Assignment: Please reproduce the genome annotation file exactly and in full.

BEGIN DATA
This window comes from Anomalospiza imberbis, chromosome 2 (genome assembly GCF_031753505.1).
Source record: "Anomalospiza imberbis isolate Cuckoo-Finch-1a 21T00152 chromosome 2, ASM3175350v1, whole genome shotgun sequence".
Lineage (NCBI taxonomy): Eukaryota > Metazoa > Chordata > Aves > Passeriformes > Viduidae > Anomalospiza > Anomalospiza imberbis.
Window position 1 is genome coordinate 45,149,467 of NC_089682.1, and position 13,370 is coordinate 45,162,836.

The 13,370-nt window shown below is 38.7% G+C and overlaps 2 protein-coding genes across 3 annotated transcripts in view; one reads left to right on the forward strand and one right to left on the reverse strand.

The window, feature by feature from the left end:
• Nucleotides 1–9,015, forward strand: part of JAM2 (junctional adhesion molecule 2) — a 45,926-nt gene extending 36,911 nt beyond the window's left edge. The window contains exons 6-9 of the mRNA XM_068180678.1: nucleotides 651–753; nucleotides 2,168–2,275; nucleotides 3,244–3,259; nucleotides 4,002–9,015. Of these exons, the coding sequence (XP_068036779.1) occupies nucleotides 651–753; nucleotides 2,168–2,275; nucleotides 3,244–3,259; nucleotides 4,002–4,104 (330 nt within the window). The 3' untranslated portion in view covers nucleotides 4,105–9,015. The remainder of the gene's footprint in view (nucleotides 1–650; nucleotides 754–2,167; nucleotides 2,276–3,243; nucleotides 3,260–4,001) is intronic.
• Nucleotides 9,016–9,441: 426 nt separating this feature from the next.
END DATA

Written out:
This window comes from Anomalospiza imberbis, chromosome 2 (genome assembly GCF_031753505.1).
Source record: "Anomalospiza imberbis isolate Cuckoo-Finch-1a 21T00152 chromosome 2, ASM3175350v1, whole genome shotgun sequence".
Lineage (NCBI taxonomy): Eukaryota > Metazoa > Chordata > Aves > Passeriformes > Viduidae > Anomalospiza > Anomalospiza imberbis.
Window position 1 is genome coordinate 45,149,467 of NC_089682.1, and position 13,370 is coordinate 45,162,836.

The 13,370-nt window shown below is 38.7% G+C and overlaps 2 protein-coding genes across 3 annotated transcripts in view; one reads left to right on the forward strand and one right to left on the reverse strand.

The window, feature by feature from the left end:
• Nucleotides 1–9,015, forward strand: part of JAM2 (junctional adhesion molecule 2) — a 45,926-nt gene extending 36,911 nt beyond the window's left edge. The window contains exons 6-9 of the mRNA XM_068180678.1: nucleotides 651–753; nucleotides 2,168–2,275; nucleotides 3,244–3,259; nucleotides 4,002–9,015. Of these exons, the coding sequence (XP_068036779.1) occupies nucleotides 651–753; nucleotides 2,168–2,275; nucleotides 3,244–3,259; nucleotides 4,002–4,104 (330 nt within the window). The 3' untranslated portion in view covers nucleotides 4,105–9,015. The remainder of the gene's footprint in view (nucleotides 1–650; nucleotides 754–2,167; nucleotides 2,276–3,243; nucleotides 3,260–4,001) is intronic.
• Nucleotides 9,016–9,441: 426 nt separating this feature from the next.